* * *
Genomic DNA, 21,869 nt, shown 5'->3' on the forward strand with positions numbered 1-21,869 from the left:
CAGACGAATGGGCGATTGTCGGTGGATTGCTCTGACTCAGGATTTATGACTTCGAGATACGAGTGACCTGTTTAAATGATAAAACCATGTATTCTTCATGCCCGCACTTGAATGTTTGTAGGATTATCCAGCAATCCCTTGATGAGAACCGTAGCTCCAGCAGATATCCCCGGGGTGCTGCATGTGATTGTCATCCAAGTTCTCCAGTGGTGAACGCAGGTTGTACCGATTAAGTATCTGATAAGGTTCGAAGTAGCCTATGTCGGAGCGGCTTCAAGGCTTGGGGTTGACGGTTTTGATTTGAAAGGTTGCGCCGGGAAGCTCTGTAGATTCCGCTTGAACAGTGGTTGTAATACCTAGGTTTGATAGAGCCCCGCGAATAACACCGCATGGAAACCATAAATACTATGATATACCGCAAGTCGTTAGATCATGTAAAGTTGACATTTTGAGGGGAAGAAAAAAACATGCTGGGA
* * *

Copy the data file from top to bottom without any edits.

Genomic DNA, 21,869 nt, shown 5'->3' on the forward strand with positions numbered 1-21,869 from the left:
CAGACGAATGGGCGATTGTCGGTGGATTGCTCTGACTCAGGATTTATGACTTCGAGATACGAGTGACCTGTTTAAATGATAAAACCATGTATTCTTCATGCCCGCACTTGAATGTTTGTAGGATTATCCAGCAATCCCTTGATGAGAACCGTAGCTCCAGCAGATATCCCCGGGGTGCTGCATGTGATTGTCATCCAAGTTCTCCAGTGGTGAACGCAGGTTGTACCGATTAAGTATCTGATAAGGTTCGAAGTAGCCTATGTCGGAGCGGCTTCAAGGCTTGGGGTTGACGGTTTTGATTTGAAAGGTTGCGCCGGGAAGCTCTGTAGATTCCGCTTGAACAGTGGTTGTAATACCTAGGTTTGATAGAGCCCCGCGAATAACACCGCATGGAAACCATAAATACTATGATATACCGCAAGTCGTTAGATCATGTAAAGTTGACATTTTGAGGGGAAGAAAAAAACATGCTGGGA